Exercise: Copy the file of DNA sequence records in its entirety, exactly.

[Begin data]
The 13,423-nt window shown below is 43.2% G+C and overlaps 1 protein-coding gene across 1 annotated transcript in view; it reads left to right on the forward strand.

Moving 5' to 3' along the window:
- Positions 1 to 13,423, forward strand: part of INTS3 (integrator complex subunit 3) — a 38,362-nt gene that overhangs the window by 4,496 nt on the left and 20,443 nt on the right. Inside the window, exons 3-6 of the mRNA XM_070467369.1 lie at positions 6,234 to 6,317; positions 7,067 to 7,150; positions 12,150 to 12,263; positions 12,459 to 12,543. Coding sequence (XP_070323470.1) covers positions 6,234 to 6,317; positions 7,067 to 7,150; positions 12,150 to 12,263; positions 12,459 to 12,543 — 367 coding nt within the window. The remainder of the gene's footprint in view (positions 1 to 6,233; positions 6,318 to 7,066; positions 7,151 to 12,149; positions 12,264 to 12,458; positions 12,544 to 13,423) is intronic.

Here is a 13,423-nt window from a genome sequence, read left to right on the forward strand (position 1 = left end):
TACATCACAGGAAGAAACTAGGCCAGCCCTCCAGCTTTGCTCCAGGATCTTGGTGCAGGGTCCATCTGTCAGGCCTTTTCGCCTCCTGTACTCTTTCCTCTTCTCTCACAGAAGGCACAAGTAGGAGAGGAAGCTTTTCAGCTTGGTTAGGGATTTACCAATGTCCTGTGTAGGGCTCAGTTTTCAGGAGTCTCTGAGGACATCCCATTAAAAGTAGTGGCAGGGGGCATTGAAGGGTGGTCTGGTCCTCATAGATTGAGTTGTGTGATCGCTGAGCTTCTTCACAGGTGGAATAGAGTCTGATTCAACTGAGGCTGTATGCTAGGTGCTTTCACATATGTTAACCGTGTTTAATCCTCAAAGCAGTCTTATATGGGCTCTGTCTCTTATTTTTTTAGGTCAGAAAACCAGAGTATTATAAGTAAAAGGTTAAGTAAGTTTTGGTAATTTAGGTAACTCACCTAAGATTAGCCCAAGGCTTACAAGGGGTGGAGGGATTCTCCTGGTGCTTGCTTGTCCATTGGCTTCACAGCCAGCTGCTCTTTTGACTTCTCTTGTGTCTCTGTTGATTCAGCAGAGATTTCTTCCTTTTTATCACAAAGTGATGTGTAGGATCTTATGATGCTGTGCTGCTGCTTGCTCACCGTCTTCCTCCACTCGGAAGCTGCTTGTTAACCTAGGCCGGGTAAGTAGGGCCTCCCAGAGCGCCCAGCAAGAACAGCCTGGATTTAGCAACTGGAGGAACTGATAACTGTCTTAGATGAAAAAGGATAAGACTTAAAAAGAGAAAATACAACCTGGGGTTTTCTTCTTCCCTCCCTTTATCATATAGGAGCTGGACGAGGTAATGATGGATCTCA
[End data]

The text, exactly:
The 13,423-nt window shown below is 43.2% G+C and overlaps 1 protein-coding gene across 1 annotated transcript in view; it reads left to right on the forward strand.

Moving 5' to 3' along the window:
- Positions 1 to 13,423, forward strand: part of INTS3 (integrator complex subunit 3) — a 38,362-nt gene that overhangs the window by 4,496 nt on the left and 20,443 nt on the right. Inside the window, exons 3-6 of the mRNA XM_070467369.1 lie at positions 6,234 to 6,317; positions 7,067 to 7,150; positions 12,150 to 12,263; positions 12,459 to 12,543. Coding sequence (XP_070323470.1) covers positions 6,234 to 6,317; positions 7,067 to 7,150; positions 12,150 to 12,263; positions 12,459 to 12,543 — 367 coding nt within the window. The remainder of the gene's footprint in view (positions 1 to 6,233; positions 6,318 to 7,066; positions 7,151 to 12,149; positions 12,264 to 12,458; positions 12,544 to 13,423) is intronic.

Here is a 13,423-nt window from a genome sequence, read left to right on the forward strand (position 1 = left end):
TACATCACAGGAAGAAACTAGGCCAGCCCTCCAGCTTTGCTCCAGGATCTTGGTGCAGGGTCCATCTGTCAGGCCTTTTCGCCTCCTGTACTCTTTCCTCTTCTCTCACAGAAGGCACAAGTAGGAGAGGAAGCTTTTCAGCTTGGTTAGGGATTTACCAATGTCCTGTGTAGGGCTCAGTTTTCAGGAGTCTCTGAGGACATCCCATTAAAAGTAGTGGCAGGGGGCATTGAAGGGTGGTCTGGTCCTCATAGATTGAGTTGTGTGATCGCTGAGCTTCTTCACAGGTGGAATAGAGTCTGATTCAACTGAGGCTGTATGCTAGGTGCTTTCACATATGTTAACCGTGTTTAATCCTCAAAGCAGTCTTATATGGGCTCTGTCTCTTATTTTTTTAGGTCAGAAAACCAGAGTATTATAAGTAAAAGGTTAAGTAAGTTTTGGTAATTTAGGTAACTCACCTAAGATTAGCCCAAGGCTTACAAGGGGTGGAGGGATTCTCCTGGTGCTTGCTTGTCCATTGGCTTCACAGCCAGCTGCTCTTTTGACTTCTCTTGTGTCTCTGTTGATTCAGCAGAGATTTCTTCCTTTTTATCACAAAGTGATGTGTAGGATCTTATGATGCTGTGCTGCTGCTTGCTCACCGTCTTCCTCCACTCGGAAGCTGCTTGTTAACCTAGGCCGGGTAAGTAGGGCCTCCCAGAGCGCCCAGCAAGAACAGCCTGGATTTAGCAACTGGAGGAACTGATAACTGTCTTAGATGAAAAAGGATAAGACTTAAAAAGAGAAAATACAACCTGGGGTTTTCTTCTTCCCTCCCTTTATCATATAGGAGCTGGACGAGGTAATGATGGATCTCA